Due to city code I am not allowed to keep honey bees. But that doesn't mean I've sworn off having bees completely. I firmly believe in doing what I can to encourage pollinators in my garden, and I figured that there's no better way to do that than to foster our own native blue orchard mason bees.
We bought them a house last year. Unfortunately the sale of our home closed after mason bee season, so we couldn't start our bee stewardship last year. The good news was that we managed to get this little chateau on sale!
Apparently mason bees can have difficulty figuring out which hole is their own, so I figured I'd add a little color to the mix to help them locate their individual apartments. Personally, I'd live in the teal row, third hobbit hole from the left.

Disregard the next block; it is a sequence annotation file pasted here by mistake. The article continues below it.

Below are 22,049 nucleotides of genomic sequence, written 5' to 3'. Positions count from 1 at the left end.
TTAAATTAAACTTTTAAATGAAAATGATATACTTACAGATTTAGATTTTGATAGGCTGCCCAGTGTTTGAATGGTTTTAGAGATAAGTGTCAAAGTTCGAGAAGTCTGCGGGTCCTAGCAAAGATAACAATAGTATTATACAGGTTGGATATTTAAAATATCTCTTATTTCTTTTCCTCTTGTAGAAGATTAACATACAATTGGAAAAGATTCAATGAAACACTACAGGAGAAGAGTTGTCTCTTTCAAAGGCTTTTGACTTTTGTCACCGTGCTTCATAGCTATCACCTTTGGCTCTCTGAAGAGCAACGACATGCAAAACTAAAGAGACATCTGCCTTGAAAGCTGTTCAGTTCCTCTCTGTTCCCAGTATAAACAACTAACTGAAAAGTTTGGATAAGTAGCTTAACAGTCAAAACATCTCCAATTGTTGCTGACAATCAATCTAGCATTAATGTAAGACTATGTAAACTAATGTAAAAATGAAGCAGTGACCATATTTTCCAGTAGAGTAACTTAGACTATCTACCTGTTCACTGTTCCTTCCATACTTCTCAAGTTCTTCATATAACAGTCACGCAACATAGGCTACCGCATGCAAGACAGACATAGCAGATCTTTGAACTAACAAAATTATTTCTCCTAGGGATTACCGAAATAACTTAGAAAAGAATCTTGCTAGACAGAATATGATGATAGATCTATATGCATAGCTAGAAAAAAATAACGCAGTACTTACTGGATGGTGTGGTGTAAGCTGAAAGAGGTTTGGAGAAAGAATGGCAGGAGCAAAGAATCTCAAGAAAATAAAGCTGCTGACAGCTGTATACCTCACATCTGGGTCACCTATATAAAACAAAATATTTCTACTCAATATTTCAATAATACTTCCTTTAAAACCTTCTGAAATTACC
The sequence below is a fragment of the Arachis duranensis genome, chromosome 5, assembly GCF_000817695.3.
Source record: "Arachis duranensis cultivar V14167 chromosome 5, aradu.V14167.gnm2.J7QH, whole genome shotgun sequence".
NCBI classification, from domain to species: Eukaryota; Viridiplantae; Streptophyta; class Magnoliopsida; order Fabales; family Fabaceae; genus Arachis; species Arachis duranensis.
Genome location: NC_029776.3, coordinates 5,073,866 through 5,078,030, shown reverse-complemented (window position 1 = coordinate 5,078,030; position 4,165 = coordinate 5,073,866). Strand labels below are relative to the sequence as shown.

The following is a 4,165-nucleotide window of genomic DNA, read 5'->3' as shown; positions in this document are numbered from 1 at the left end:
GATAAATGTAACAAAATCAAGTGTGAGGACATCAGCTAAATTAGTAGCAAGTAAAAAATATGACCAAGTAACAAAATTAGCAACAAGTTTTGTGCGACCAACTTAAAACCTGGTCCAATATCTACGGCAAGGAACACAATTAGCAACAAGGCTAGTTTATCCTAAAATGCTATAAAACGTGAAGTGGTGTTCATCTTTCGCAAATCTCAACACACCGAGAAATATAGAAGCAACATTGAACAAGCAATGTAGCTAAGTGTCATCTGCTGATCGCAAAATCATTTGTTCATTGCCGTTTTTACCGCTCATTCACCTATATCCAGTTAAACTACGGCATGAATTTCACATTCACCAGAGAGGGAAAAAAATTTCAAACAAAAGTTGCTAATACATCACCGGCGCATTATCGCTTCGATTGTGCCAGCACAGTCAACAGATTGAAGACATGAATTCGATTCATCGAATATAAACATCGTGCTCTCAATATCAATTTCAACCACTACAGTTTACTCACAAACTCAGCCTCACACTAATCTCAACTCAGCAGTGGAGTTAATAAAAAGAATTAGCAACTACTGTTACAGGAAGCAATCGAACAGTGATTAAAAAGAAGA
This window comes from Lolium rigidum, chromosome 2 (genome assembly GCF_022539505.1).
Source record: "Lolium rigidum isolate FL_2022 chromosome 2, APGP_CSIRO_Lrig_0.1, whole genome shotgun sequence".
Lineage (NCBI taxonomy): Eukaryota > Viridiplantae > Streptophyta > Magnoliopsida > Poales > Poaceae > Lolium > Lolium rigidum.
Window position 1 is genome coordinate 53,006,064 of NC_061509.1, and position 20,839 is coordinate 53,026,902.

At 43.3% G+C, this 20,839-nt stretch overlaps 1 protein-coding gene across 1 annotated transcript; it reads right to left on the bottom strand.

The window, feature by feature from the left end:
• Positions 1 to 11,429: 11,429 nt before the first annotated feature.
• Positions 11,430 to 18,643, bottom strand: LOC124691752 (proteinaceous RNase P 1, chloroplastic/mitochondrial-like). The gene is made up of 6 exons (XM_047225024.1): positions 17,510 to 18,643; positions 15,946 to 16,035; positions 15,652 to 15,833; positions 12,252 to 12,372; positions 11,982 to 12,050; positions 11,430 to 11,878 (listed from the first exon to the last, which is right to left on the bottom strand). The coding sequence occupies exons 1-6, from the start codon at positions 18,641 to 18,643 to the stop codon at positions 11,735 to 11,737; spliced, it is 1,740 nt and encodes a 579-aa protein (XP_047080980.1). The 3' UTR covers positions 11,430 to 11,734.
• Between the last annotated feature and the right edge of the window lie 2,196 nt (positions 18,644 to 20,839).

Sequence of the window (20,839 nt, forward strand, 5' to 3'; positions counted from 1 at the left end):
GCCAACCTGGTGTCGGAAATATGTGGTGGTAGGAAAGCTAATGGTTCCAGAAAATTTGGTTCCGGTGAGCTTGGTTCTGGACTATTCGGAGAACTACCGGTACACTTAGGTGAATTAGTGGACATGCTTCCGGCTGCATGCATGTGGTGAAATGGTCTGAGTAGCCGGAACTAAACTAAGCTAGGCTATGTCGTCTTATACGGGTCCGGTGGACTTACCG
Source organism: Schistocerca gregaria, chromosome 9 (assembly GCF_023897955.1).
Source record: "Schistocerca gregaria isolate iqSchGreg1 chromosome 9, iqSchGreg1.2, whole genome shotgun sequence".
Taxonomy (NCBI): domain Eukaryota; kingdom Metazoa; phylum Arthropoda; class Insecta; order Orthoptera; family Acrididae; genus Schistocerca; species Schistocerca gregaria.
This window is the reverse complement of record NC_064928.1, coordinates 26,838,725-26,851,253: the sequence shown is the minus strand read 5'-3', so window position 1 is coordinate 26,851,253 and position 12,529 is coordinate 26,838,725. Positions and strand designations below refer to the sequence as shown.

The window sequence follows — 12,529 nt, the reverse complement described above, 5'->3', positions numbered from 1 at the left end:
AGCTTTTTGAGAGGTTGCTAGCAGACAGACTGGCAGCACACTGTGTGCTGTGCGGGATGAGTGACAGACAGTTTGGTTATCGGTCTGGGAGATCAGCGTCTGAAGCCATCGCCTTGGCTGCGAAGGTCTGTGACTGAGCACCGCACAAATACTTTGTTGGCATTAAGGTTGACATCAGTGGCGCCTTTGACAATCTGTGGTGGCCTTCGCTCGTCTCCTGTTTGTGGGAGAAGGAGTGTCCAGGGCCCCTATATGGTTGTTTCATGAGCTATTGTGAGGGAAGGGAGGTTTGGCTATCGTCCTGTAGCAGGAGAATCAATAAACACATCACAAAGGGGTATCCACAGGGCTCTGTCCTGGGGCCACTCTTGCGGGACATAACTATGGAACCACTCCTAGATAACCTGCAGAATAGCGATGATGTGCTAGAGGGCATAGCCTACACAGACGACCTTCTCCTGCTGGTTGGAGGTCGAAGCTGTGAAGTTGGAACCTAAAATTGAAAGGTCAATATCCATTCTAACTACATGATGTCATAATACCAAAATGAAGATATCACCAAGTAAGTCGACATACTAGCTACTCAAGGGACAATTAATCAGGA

While I was waiting for the paint to dry, I figured a little gnome surgery was in order.
We've been on a bit of a gnome killing spree lately. For some reason, every gnome that's in the house ends up shattered. I think this is their way of informing us they need to be in the wild.
So with a little love and care, our little gnome was made whole again. He has been ordained as Patron Gnome of the Bees, so I figured a little handmade bee was fitting for the situation.
All that's left to do is station the house and the gnome outside when the weather warms up.
My 20 little mason bee cocoons have arrived, and they're hanging out in the refrigerator, waiting patiently for spring. The females bees are the largest cocoons. They're about the size of a coffee bean.
I'm so excited to watch them emerge. I think they'll be a delightful addition to our little garden.
I ordered my bees from Crown Bees, a local company in Woodinville, WA. If you've ever been tempted to help our indigenous pollinators, this is the perfect time of year to do it.